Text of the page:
John Galvin, who’s been coming to Click for more than two years now, feels pretty much the same way.

A magazine writer by trade — he’s written pieces for the New York Times, National Geographic, and Wired — he left that field nearly a decade ago and started a company called One Day University, which he called the “ultimate day of college.”

“We’d bring in professors from across the country to give their best one-hour lecture to an audience of mainly adults ages 50 to 75 who were thrilled with the idea of learning from the best minds in the country without having to take a test or pay $50,000 a year,” he said, adding that he sold the business in 2009 and soon thereafter started the Strategic Media Group.

He works with a host of organizations to create engaging content for their audiences, a concept known as content marketing. And he’s hired a number of individuals working at Click to handle graphic design, promotional materials such as signage, proofreading, and more.

“I travel a fair amount, but when I’m in town, I’ll be in here working — it’s a great environment,” he explained. “It has all the benefits of an office without all the office politics.”

Ali Usman

Ali Usman, another of Click’s founders, says it’s patterned after initiatives in Cambridge, Denver, and other cities.

Looking forward, both Silva and Usman said coworking space is a concept with staying power, and they will look to expand it in Western Mass.

While Northampton has a large number of people who fit the coworking profile, the concept doesn’t easily lend itself to expensive commercial real estate, at least in this region. The Cambridge Innovation Center, which hosts more than 600 companies, now occupies 207,000 square feet in Kendall Square, and recently announced plans to open a major outpost in Boston’s Financial District with enough space for about 300 startups.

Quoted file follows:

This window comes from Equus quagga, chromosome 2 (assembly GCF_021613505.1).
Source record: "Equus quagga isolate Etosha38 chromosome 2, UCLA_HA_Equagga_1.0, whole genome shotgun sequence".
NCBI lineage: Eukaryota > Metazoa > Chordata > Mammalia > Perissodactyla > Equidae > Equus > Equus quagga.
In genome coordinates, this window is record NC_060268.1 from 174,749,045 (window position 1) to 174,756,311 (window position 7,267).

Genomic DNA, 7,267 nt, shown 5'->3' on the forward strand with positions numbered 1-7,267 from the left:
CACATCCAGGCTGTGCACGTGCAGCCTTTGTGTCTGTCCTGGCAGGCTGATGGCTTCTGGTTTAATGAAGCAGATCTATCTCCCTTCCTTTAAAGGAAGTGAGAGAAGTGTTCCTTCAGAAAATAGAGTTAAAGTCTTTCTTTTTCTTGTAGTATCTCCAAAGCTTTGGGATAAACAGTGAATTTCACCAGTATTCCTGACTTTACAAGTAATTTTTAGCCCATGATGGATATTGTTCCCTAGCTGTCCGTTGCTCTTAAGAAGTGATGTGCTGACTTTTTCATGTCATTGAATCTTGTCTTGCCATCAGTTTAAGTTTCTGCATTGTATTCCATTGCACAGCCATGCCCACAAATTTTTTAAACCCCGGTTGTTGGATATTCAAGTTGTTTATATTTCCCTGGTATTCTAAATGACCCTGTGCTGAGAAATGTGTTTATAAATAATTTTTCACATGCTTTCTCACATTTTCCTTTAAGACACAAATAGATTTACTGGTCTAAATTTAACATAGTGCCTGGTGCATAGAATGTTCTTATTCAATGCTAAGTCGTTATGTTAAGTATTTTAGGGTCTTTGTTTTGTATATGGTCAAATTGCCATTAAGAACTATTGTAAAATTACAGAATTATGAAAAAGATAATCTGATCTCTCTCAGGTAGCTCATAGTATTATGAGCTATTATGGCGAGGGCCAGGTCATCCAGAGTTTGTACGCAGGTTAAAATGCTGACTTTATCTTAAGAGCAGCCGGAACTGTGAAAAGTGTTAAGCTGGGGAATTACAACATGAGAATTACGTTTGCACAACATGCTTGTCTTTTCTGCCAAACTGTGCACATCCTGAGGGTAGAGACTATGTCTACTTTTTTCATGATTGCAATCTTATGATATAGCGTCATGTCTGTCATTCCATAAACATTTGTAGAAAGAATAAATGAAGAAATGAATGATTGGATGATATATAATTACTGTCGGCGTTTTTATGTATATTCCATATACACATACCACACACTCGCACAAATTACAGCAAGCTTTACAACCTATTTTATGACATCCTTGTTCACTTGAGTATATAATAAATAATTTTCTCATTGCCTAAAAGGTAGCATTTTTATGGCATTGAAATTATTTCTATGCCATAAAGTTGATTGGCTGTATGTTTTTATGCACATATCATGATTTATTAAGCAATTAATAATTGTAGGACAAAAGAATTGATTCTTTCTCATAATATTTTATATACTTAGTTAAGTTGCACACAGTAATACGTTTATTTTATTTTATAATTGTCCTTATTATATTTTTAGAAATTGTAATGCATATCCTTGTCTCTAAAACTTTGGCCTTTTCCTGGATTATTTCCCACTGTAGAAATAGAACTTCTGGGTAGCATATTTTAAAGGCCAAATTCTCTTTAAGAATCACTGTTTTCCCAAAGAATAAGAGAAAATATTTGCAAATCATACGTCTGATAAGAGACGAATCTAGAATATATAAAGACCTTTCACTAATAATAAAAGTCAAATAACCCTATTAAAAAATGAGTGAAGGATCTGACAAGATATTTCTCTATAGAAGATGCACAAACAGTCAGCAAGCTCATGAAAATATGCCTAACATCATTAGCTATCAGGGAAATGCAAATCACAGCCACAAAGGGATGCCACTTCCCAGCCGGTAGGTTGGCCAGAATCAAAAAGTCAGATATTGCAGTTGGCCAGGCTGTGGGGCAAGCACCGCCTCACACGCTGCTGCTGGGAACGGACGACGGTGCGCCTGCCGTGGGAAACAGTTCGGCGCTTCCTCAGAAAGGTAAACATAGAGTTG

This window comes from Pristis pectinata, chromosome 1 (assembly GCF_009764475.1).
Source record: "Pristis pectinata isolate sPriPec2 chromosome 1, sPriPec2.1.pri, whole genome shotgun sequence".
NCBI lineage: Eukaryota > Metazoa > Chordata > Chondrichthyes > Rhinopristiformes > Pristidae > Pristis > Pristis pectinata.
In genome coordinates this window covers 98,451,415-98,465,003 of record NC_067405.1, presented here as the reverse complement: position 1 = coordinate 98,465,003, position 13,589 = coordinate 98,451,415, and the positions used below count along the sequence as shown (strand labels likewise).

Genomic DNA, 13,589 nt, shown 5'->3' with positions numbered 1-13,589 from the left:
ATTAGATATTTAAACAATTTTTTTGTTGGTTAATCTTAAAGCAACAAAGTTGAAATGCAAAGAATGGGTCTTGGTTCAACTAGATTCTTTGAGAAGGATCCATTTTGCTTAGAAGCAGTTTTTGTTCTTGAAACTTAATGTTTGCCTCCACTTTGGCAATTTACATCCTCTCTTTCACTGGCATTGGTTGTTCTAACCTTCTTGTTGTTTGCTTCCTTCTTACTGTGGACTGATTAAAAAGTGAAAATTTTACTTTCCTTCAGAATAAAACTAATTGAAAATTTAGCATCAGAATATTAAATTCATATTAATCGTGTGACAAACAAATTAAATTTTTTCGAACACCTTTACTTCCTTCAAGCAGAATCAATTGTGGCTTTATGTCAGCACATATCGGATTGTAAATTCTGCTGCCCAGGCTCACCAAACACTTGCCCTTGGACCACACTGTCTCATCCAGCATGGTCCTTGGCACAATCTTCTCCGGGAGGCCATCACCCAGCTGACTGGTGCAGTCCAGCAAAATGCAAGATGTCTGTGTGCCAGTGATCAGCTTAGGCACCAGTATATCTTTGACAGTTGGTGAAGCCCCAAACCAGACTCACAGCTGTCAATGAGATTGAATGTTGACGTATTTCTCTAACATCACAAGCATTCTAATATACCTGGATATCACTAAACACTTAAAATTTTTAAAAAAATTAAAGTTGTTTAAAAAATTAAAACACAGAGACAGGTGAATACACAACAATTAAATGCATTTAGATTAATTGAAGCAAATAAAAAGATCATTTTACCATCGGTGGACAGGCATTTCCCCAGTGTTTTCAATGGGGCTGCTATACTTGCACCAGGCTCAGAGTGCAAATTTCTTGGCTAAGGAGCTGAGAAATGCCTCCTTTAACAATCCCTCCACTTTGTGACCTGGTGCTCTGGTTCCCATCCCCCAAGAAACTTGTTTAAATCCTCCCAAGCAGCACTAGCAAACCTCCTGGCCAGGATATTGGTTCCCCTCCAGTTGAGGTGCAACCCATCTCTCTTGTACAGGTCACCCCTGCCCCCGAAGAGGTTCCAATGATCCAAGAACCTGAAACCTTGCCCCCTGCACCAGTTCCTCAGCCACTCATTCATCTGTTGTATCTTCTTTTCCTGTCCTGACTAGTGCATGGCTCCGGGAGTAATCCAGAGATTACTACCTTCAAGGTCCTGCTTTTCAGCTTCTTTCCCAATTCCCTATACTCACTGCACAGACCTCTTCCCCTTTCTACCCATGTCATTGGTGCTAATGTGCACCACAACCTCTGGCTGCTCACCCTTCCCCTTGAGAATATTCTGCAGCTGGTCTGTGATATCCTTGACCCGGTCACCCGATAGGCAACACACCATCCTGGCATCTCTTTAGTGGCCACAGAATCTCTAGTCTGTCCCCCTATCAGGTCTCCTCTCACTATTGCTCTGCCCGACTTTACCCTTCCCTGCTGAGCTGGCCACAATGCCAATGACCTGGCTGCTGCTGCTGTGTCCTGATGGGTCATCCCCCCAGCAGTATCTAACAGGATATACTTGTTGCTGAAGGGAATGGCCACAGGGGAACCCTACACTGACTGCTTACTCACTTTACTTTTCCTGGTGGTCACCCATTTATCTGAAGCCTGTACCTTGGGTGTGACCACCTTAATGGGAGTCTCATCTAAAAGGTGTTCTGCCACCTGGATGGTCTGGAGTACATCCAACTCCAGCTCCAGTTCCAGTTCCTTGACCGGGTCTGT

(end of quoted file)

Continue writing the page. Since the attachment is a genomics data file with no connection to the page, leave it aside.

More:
“I tried to expand in Northampton first,” said Silva, “and I had some very pleasant interactions with landlords, but the market rates are such that it’s not feasible; they’ve got too many people from New York coming here who are really happy to pay New York prices for Northampton real estate.”

So, at the moment, most of the focus of expansion talks centers on downtown Springfield, said Silva, as that’s where many young entrepreneurs are coming together — Valley Venture Mentors meets monthly in Tower Square, for example, and Paragus IT founder Delcie Bean has relocated that company temporarily into Harrison Place — and the real estate is, in theory, anyway, more attainable and affordable.

But a facility like Click represents a challenge, as well as sizable risk for a landlord, said Silva, adding that he usually has to offer an education in the potential benefits, which are sometimes difficult to envision.

“I say to landlords, ‘you have small fish come to you all the time, and it’s not worth your time to deal with them, but you know that if someone feeds the small fish, they may grow up to be big fish — you just don’t want to be in that business,’” he explained. “‘So give me some space, and send all the small fish to me; we’ll feed them and care for them and nurture them. Some of them are going to die, but some of them are going to grow up to be big fish, and they’re not going to fit in our tank.’”

Despite some inherent challenges to getting them off the ground, Usman said, coworking facilities represent the future of incubation and efforts to foster entrepreneurship.

“I really believe coworking spaces will be in every large town — New York probably has 60 coworking spaces, if not more, and almost every major city has them,” he noted. “And many of the startups now are through coworking space — they don’t get their own office space, but they just go to a coworking facility.

“If you want to promote entrepreneurial activity, you have to have coworking space,” he went on. “Greenfield should have a facility. Westfield should have one.This is the wave of the future.”

When Something Clicks

Smith and Landry don’t know how long they’ll be working for the Chorus Foundation, or how much the contract will eventually be worth to them.

What they do know is that it’s highly unlikely that their partnership, and this assignment, would have come about had they not both been working at Click.

Theirs was a highly effective collision, one that Silva and others hold up as a model for what can, and often does, happen when creative minds and crazy people share a table, a copier, a conference room, and an office without a boss.

The goal now is simply to create more of them.

George O’Brien can be reached at obrien@businesswest.com